An Armenian soldier walks as troops hold positions on the front line during the ongoing fighting between Armenian and Azerbaijani forces over the breakaway region of Nagorno-Karabakh.a. (AFP)
Armenian Prime Minister Nikol Pashinyan has formally asked Russian President Vladimir Putin to begin "urgent" consultations on providing security amid a conflict with Azerbaijan, the foreign ministry said Saturday.
The announcement, which further raises the prospect of an escalation in the conflict, came after Armenia and Azerbaijan failed to agree a fresh ceasefire in Nagorno-Karabakh conflict during talks in Geneva on Friday.
Russia has a military base in Armenia and has a defence treaty with Yerevan.
"The prime minister of Armenia has asked the Russian president to begin urgent consultations with the aim of determining the kind and amount of aid which the Russian Federation can provide Armenia to ensure its security," the ministry said in a statement.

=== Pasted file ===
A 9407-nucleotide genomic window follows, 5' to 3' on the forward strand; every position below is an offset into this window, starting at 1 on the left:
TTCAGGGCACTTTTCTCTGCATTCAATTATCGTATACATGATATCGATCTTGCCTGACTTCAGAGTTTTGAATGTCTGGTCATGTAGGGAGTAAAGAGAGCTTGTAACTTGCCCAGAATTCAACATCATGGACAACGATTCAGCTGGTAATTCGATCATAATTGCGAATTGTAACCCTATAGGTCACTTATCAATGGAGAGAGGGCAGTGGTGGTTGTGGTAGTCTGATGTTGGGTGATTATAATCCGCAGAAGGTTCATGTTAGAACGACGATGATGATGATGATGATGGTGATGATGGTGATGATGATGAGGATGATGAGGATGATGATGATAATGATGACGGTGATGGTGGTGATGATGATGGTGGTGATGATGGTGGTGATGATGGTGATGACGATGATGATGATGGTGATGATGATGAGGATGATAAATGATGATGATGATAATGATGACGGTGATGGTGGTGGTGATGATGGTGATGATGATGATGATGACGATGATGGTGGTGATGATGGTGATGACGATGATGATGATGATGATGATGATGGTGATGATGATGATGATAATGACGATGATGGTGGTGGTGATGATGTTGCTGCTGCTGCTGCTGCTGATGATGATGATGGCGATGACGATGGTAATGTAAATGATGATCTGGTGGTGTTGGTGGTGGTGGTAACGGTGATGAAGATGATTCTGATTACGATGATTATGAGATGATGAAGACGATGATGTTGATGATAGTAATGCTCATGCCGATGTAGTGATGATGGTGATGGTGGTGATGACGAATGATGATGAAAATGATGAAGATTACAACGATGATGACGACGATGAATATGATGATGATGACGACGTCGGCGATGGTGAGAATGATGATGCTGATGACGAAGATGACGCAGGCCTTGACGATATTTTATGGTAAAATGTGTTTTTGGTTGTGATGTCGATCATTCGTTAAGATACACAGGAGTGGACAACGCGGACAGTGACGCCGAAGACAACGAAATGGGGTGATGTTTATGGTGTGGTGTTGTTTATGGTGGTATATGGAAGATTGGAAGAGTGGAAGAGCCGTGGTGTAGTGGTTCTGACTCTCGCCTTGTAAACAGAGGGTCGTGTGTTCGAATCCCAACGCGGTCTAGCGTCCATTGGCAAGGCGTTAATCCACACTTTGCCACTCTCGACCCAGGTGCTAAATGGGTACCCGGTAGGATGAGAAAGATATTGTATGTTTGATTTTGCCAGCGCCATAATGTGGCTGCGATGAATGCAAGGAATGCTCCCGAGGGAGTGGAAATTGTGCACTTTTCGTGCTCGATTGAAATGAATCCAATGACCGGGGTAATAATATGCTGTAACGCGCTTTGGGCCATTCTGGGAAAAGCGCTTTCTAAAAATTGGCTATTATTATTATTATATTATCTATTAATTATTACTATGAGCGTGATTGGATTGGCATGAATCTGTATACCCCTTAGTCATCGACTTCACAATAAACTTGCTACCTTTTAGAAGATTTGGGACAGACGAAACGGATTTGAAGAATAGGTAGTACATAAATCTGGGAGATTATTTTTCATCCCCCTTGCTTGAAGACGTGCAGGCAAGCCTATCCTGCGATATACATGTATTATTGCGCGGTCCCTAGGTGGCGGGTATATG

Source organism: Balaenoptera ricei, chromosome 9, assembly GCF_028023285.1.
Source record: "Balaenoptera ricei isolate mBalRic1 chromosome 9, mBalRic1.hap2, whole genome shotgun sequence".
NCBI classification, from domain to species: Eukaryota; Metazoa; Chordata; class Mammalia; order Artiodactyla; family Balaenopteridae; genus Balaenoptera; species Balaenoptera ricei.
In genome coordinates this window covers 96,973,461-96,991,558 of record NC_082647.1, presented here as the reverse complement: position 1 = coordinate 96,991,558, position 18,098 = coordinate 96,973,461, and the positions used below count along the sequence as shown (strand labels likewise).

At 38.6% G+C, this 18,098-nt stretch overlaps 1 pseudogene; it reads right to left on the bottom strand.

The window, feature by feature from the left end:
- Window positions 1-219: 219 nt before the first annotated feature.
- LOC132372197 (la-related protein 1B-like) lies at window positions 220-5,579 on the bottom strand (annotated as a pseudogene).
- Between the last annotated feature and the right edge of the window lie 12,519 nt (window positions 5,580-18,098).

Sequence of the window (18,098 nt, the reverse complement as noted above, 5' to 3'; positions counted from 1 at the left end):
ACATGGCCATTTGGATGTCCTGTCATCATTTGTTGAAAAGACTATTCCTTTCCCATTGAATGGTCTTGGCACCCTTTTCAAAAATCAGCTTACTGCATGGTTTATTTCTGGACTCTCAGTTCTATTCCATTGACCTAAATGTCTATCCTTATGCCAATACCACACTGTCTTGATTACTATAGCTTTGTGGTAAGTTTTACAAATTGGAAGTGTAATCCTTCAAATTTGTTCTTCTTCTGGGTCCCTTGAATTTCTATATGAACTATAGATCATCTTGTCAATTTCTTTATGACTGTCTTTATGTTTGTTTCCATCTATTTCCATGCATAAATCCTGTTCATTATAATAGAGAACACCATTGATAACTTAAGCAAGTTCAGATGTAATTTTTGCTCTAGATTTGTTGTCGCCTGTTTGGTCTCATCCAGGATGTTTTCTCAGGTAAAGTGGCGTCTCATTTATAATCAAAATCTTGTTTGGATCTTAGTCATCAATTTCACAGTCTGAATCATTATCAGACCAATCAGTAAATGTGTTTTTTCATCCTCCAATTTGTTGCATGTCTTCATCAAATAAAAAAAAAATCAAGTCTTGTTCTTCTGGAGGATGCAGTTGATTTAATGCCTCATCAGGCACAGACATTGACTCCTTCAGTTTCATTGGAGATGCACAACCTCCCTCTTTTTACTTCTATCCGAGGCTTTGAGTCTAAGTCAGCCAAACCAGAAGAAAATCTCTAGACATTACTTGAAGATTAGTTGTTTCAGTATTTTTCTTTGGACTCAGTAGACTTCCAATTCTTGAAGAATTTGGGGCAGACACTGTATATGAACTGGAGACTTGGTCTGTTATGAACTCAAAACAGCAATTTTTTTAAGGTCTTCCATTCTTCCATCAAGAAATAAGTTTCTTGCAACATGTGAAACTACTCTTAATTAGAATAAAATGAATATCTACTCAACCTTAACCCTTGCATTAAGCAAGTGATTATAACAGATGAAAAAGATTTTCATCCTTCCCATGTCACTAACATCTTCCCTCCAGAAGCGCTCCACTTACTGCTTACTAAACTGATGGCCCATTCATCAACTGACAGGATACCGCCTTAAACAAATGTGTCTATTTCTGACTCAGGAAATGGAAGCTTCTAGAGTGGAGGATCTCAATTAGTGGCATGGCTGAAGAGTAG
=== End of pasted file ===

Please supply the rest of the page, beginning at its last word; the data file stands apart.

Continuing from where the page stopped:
Azerbaijan and Armenia have been locked in a bitter conflict over Karabakh since Armenian separatists backed by Yerevan seized control of the mountainous province in a 1990s war that left 30,000 people dead.
The current clashes broke out on September 27 and fighting has persisted despite the repeated international attempts to secure a ceasefire.
Russia has previously said that its defence pact with Armenia does not extend to the breakaway region of Nagorno-Karabakh.
But Pashinyan in his letter to Putin said that hostilities were getting closer to Armenia's borders and reiterated that Azerbaijan's ally Turkey was backing Baku, according to the statement.
He requested Moscow's help, invoking the two countries' close ties and a 1997 treaty on friendship, cooperation and mutual assistance.
The warring sides have three times agreed to ceasefires during talks mediated by Russia, France and the United States but the truces have all quickly fallen apart.
More than 1,200 people from both sides have been reported dead since the fighting began, but the actual death toll is believed to be substantially higher.